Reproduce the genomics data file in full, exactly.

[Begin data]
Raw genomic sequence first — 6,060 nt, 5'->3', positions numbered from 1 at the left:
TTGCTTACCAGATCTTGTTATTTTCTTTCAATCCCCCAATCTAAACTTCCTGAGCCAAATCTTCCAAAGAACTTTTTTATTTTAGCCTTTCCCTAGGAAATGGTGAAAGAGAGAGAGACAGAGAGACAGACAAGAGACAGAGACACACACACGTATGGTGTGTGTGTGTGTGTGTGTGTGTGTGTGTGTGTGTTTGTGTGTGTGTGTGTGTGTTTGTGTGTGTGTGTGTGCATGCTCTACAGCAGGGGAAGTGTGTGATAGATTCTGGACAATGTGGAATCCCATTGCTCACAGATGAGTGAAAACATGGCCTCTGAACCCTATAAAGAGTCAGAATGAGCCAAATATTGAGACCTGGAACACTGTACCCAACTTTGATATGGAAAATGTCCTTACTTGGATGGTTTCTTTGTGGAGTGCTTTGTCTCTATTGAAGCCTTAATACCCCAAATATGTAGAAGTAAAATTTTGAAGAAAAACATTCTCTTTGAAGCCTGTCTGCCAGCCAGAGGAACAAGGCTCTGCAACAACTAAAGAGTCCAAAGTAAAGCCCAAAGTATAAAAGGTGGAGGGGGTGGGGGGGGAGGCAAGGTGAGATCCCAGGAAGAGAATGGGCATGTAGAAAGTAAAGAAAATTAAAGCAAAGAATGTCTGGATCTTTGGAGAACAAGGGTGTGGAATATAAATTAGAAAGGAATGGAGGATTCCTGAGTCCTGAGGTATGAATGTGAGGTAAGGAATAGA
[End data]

Raw genomic sequence first — 6,060 nt, 5'->3', positions numbered from 1 at the left:
TTGCTTACCAGATCTTGTTATTTTCTTTCAATCCCCCAATCTAAACTTCCTGAGCCAAATCTTCCAAAGAACTTTTTTATTTTAGCCTTTCCCTAGGAAATGGTGAAAGAGAGAGAGACAGAGAGACAGACAAGAGACAGAGACACACACACGTATGGTGTGTGTGTGTGTGTGTGTGTGTGTGTGTGTGTGTTTGTGTGTGTGTGTGTGTGTTTGTGTGTGTGTGTGTGCATGCTCTACAGCAGGGGAAGTGTGTGATAGATTCTGGACAATGTGGAATCCCATTGCTCACAGATGAGTGAAAACATGGCCTCTGAACCCTATAAAGAGTCAGAATGAGCCAAATATTGAGACCTGGAACACTGTACCCAACTTTGATATGGAAAATGTCCTTACTTGGATGGTTTCTTTGTGGAGTGCTTTGTCTCTATTGAAGCCTTAATACCCCAAATATGTAGAAGTAAAATTTTGAAGAAAAACATTCTCTTTGAAGCCTGTCTGCCAGCCAGAGGAACAAGGCTCTGCAACAACTAAAGAGTCCAAAGTAAAGCCCAAAGTATAAAAGGTGGAGGGGGTGGGGGGGGAGGCAAGGTGAGATCCCAGGAAGAGAATGGGCATGTAGAAAGTAAAGAAAATTAAAGCAAAGAATGTCTGGATCTTTGGAGAACAAGGGTGTGGAATATAAATTAGAAAGGAATGGAGGATTCCTGAGTCCTGAGGTATGAATGTGAGGTAAGGAATAGA